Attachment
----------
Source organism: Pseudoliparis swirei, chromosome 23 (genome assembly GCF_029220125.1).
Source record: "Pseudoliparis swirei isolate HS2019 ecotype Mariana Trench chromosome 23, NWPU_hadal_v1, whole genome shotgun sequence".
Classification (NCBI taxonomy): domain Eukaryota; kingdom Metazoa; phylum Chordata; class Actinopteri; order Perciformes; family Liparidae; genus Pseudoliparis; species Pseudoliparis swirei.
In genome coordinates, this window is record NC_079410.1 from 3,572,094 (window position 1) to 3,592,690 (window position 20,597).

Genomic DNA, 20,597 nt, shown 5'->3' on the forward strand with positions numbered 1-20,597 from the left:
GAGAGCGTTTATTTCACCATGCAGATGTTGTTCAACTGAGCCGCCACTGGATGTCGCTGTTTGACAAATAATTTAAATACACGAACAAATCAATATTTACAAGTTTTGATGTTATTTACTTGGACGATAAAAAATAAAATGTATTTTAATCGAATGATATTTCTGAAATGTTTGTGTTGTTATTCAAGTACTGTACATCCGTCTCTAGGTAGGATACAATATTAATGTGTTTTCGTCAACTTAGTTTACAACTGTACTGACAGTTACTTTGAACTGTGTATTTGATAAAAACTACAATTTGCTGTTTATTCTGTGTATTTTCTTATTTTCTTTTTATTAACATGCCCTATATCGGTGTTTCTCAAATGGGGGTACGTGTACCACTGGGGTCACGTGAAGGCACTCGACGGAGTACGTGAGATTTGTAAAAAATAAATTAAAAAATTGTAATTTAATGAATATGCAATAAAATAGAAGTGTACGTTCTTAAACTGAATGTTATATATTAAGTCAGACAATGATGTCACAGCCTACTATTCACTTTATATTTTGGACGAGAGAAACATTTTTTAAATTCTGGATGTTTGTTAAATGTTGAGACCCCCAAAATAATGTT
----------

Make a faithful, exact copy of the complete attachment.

Source organism: Pseudoliparis swirei, chromosome 23 (genome assembly GCF_029220125.1).
Source record: "Pseudoliparis swirei isolate HS2019 ecotype Mariana Trench chromosome 23, NWPU_hadal_v1, whole genome shotgun sequence".
Classification (NCBI taxonomy): domain Eukaryota; kingdom Metazoa; phylum Chordata; class Actinopteri; order Perciformes; family Liparidae; genus Pseudoliparis; species Pseudoliparis swirei.
In genome coordinates, this window is record NC_079410.1 from 3,572,094 (window position 1) to 3,592,690 (window position 20,597).

Genomic DNA, 20,597 nt, shown 5'->3' on the forward strand with positions numbered 1-20,597 from the left:
GAGAGCGTTTATTTCACCATGCAGATGTTGTTCAACTGAGCCGCCACTGGATGTCGCTGTTTGACAAATAATTTAAATACACGAACAAATCAATATTTACAAGTTTTGATGTTATTTACTTGGACGATAAAAAATAAAATGTATTTTAATCGAATGATATTTCTGAAATGTTTGTGTTGTTATTCAAGTACTGTACATCCGTCTCTAGGTAGGATACAATATTAATGTGTTTTCGTCAACTTAGTTTACAACTGTACTGACAGTTACTTTGAACTGTGTATTTGATAAAAACTACAATTTGCTGTTTATTCTGTGTATTTTCTTATTTTCTTTTTATTAACATGCCCTATATCGGTGTTTCTCAAATGGGGGTACGTGTACCACTGGGGTCACGTGAAGGCACTCGACGGAGTACGTGAGATTTGTAAAAAATAAATTAAAAAATTGTAATTTAATGAATATGCAATAAAATAGAAGTGTACGTTCTTAAACTGAATGTTATATATTAAGTCAGACAATGATGTCACAGCCTACTATTCACTTTATATTTTGGACGAGAGAAACATTTTTTAAATTCTGGATGTTTGTTAAATGTTGAGACCCCCAAAATAATGTT